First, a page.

Author: John Ramage

Publisher: Parlor Press LLC

ISBN: 9781602353152

Category: Philosophy

Page: 271

View: 265

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ARGUMENT IN COMPOSITION provides access to a wide range of resources that bear on the teaching of writing and argument. The ideas of major theorists of classical and contemporary rhetoric and argument-from Aristotle to Burke, Toulmin, and Perelman-are explained and elaborated, especially as they inform pedagogies of argumentation and composition.

Teaching the Argument in Writing

Focuses on how to teach, analyze, and assess arguments.

Author: Richard Fulkerson

Publisher: National Council of Teachers

ISBN: UOM:39015055464104

Category: Language Arts & Disciplines

Page: 184

View: 769

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Focuses on how to teach, analyze, and assess arguments. Gives clear examples introducing terms from informal logic, naming particular fallacies, and analyzing samples of student writing to show the various approaches to argument being discussed.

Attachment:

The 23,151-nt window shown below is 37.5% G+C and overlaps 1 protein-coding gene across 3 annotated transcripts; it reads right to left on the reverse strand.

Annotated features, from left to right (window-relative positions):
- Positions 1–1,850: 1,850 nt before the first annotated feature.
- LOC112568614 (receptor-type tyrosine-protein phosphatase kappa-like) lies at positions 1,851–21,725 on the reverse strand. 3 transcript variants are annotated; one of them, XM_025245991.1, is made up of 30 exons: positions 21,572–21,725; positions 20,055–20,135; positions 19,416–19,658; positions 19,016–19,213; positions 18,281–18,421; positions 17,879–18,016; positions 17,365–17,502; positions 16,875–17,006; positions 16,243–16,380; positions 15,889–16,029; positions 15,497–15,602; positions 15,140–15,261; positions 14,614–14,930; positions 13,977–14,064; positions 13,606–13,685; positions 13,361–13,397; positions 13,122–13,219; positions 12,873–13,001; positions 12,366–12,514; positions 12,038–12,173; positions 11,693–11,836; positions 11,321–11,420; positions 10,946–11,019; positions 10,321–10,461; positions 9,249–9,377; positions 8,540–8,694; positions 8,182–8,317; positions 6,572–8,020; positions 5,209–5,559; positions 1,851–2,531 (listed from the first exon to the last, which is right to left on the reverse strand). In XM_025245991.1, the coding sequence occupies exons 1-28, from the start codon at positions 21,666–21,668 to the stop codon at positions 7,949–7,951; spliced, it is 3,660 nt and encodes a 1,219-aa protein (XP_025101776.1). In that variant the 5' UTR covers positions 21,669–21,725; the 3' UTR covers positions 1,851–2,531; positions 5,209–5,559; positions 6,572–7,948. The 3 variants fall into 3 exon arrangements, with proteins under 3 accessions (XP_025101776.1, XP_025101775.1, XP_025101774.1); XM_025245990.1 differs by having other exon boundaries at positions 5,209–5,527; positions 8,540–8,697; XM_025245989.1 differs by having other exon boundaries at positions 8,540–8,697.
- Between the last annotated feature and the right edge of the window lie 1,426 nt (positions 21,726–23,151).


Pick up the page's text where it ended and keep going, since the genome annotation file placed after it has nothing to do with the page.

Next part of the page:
Teaching Argument in the Composition Course

This ancillary offers a range of perspectives, from Aristotle to the present day, on argument and on teaching argument.

Author: Timothy Barnett

Publisher: Bedford/St. Martin's

ISBN: 0312391617

Category: Language Arts & Disciplines

Page: 469

View: 828

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This ancillary offers a range of perspectives, from Aristotle to the present day, on argument and on teaching argument. The 28 readings — many of them classic works in the field present essential insights and practical information for instructors using any of Bedford/St. Martin’s argument texts and readers.

Keywords in Composition Studies

Lassner ' s concerns fit within a body of feminist composition theory that critiques
the agonistic , monologic nature of argument , either traditional or Rogerian . In
1978 , Sheila Ortiz Taylor contended that , given the inherent “ politeness ” of ...

Author: Paul Heilker

Publisher: Boynton/Cook

ISBN: UCSC:32106015913707

Category: Education

Page: 243